in any case,i will never condemn Casino Royale as a worthless adventure..it’s fast-paced,glamorous,raw at times,a well-done supporting cast after the 50-50 successes of the 90’s periods,it’s arguably the only great Bond film so far in the 2000’s (as a century),and to top that,i don’t mind Craig as a new Bond!
ony thing is..the camp fun’s missing: not only it doesn’t compare to the mature Bonds of Moore and Connery,the fact it’s filled with action dynamites/script material doesn’t automatically label it as “rebirth of Bond” or anything….it’s pretty cool in its bulk but i’ve seen better adventures…
at least it’s not like the Jason Bourne travesties,i can give it that!
I’m incredibly biased here. I loved Casino Royale. It came out while I was exploring the slumps of senior year of high school, and by my count, I saw the film at least 17 times during that initial theatrical run (most of them during the last showing of the day; what’s a boy to do at 11 in the evening?). Not only is Royale one of the best Bond films in the franchise, but a fantastic film on its own.
Casino Royale managed to take a deeper and more concentrated look at what goes on inside Bond. Another poster mentioned earlier that Fleming’s characterization of Bond, particularly in his first outing, is incredibly pulpy. It’s not that Bond is unflinching or Herculean, he is merely a poorly written cardboard spy. After Vesper’s kidnapping (the film follows the book closely during this part), Bond thinks to himself (this is from pg. 099 of the 2002 Penguin printing of the book), “Why the hell couldn’t [women] stay at home and mind their pots and pans and stick to their frocks and gossip and leave men’s work to the men?”. I will allow that this book was first published in 1953, so sexist attitudes may have been more prevalent, but this isn’t Hollywood machoism, this is just poor writing. Craig’s interpretation of Bond was able to handle Bond’s initial sexist dissatisfaction, but he conveyed that sense of working it over. When Bond comforts Vesper in the shower, fully clothed, he must come to terms with his actions and their effect on women. This is a whole lot more than Fleming initially wrote, or what Connery or Moore ever performed.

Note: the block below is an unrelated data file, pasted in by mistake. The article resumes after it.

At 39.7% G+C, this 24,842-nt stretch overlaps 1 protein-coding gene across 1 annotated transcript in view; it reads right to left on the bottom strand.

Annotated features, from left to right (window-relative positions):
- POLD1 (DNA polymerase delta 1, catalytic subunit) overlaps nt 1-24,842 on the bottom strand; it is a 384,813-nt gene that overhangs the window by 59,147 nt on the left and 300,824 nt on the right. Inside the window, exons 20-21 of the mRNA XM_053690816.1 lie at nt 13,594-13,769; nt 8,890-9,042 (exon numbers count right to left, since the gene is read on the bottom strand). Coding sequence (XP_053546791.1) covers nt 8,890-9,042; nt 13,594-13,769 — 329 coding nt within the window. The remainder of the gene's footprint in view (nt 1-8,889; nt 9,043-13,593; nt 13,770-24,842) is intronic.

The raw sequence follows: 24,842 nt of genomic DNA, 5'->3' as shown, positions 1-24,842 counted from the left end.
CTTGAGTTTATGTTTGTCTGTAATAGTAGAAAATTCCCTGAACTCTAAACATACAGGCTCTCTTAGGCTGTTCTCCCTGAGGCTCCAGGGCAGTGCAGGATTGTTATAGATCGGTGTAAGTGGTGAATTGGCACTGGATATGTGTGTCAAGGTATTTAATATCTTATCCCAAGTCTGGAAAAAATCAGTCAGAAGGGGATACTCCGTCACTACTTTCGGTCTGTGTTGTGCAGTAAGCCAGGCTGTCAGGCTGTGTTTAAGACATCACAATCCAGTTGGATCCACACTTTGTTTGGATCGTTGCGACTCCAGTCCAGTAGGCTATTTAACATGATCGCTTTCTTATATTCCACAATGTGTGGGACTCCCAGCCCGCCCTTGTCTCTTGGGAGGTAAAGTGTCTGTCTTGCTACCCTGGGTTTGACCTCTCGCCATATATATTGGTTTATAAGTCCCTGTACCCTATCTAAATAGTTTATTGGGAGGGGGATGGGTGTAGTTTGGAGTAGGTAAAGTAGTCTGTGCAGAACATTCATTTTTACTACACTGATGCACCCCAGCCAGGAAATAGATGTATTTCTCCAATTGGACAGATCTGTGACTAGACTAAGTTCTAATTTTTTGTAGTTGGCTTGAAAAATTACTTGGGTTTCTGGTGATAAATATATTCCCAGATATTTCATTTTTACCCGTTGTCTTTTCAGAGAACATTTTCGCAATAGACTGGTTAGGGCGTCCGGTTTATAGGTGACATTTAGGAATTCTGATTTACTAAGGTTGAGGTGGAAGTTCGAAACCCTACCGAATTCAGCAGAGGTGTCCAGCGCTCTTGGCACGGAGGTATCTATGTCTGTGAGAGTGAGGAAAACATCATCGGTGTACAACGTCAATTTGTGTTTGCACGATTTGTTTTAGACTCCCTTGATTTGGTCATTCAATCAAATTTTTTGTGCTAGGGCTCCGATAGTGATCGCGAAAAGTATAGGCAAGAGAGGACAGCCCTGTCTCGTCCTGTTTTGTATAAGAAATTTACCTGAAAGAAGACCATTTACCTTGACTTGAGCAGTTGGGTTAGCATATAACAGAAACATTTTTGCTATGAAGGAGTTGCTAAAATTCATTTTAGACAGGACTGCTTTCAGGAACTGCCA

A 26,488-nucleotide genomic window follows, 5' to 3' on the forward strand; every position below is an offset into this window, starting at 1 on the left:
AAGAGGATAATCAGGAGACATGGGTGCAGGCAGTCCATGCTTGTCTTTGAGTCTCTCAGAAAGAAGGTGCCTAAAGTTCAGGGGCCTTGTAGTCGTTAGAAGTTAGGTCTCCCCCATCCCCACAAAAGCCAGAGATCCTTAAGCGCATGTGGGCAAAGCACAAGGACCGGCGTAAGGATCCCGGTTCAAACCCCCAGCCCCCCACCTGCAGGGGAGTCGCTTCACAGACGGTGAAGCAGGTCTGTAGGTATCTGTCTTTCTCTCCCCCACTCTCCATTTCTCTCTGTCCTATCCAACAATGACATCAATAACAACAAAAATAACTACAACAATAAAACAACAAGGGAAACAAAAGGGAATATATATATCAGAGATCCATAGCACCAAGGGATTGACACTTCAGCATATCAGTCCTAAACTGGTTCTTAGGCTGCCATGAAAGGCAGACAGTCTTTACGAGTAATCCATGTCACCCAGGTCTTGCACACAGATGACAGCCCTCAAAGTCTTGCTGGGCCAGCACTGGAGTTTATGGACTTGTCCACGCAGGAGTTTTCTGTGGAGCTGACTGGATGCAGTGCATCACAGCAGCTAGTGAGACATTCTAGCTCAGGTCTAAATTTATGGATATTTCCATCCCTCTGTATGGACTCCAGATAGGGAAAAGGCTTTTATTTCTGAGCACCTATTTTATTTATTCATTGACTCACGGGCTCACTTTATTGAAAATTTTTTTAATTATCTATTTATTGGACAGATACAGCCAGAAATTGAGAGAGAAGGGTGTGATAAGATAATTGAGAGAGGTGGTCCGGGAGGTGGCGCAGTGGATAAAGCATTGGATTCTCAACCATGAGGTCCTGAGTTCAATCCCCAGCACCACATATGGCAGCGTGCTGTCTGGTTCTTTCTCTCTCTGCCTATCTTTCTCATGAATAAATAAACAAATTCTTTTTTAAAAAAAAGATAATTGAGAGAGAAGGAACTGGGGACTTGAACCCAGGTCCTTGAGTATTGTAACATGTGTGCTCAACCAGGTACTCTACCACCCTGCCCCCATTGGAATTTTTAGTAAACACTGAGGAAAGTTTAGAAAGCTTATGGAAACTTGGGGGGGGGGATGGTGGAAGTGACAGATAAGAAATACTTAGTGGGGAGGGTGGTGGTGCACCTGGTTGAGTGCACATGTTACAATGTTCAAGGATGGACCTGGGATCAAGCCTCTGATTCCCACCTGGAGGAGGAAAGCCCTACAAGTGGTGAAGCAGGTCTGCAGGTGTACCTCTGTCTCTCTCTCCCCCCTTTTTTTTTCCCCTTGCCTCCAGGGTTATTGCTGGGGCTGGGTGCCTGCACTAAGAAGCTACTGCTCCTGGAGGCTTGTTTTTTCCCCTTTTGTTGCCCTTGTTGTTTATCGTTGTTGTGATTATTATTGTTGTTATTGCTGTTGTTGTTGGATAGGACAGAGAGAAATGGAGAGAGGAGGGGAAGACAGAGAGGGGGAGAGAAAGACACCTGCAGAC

Campbell’s action scenes were tight but managed a fine line between gritty and glamorous. Bond is not infallible, but he certainly is beyond. The stunts presented in Royale topped most of those in the previous four films. You can’t even compare the stunts to Moore’s Bond, since the better half of those films had Bond practically in a walker… The one-two-three punch of the pre-credit sequence, amazing titles, and opening chase sequence sets the film up for a win. What’s particularly interesting about Royale, is that the true climax of action occurs during a game of Texas Hold Em. No matter how much smoke you blow in the air and sweat you draw on a brow, its hard to direct an elongated card sequence, and still manage to keep the audience so in tune that you can tack on another hour of wrapping up… There’s something to be said for that. The conclusion of most previous Bond films has our hero making love to Bond Girl X in exotic location, perhaps being momentarily interrupted by M, who chuckles and signs off. I love Bond, I love camp, but that’s, simply put, lame.